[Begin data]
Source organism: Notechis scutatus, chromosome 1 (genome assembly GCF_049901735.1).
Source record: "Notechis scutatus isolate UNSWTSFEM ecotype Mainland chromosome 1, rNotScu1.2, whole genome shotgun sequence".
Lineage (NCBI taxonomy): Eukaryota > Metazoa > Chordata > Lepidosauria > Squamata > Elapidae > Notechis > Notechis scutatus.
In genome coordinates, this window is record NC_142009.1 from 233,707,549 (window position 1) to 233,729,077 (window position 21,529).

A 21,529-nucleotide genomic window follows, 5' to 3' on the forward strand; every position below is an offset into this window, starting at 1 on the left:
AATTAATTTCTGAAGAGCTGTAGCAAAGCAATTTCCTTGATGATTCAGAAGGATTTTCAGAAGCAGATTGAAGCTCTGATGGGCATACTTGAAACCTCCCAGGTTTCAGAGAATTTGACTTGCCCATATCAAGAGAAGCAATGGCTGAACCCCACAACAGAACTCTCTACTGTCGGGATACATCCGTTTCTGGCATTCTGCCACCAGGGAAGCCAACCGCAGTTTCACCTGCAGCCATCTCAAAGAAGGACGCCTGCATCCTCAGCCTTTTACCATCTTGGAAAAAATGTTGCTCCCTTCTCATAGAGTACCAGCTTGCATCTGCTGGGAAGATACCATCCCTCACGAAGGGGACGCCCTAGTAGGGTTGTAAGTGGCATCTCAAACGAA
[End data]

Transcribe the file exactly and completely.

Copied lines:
Source organism: Notechis scutatus, chromosome 1 (genome assembly GCF_049901735.1).
Source record: "Notechis scutatus isolate UNSWTSFEM ecotype Mainland chromosome 1, rNotScu1.2, whole genome shotgun sequence".
Lineage (NCBI taxonomy): Eukaryota > Metazoa > Chordata > Lepidosauria > Squamata > Elapidae > Notechis > Notechis scutatus.
In genome coordinates, this window is record NC_142009.1 from 233,707,549 (window position 1) to 233,729,077 (window position 21,529).

A 21,529-nucleotide genomic window follows, 5' to 3' on the forward strand; every position below is an offset into this window, starting at 1 on the left:
AATTAATTTCTGAAGAGCTGTAGCAAAGCAATTTCCTTGATGATTCAGAAGGATTTTCAGAAGCAGATTGAAGCTCTGATGGGCATACTTGAAACCTCCCAGGTTTCAGAGAATTTGACTTGCCCATATCAAGAGAAGCAATGGCTGAACCCCACAACAGAACTCTCTACTGTCGGGATACATCCGTTTCTGGCATTCTGCCACCAGGGAAGCCAACCGCAGTTTCACCTGCAGCCATCTCAAAGAAGGACGCCTGCATCCTCAGCCTTTTACCATCTTGGAAAAAATGTTGCTCCCTTCTCATAGAGTACCAGCTTGCATCTGCTGGGAAGATACCATCCCTCACGAAGGGGACGCCCTAGTAGGGTTGTAAGTGGCATCTCAAACGAA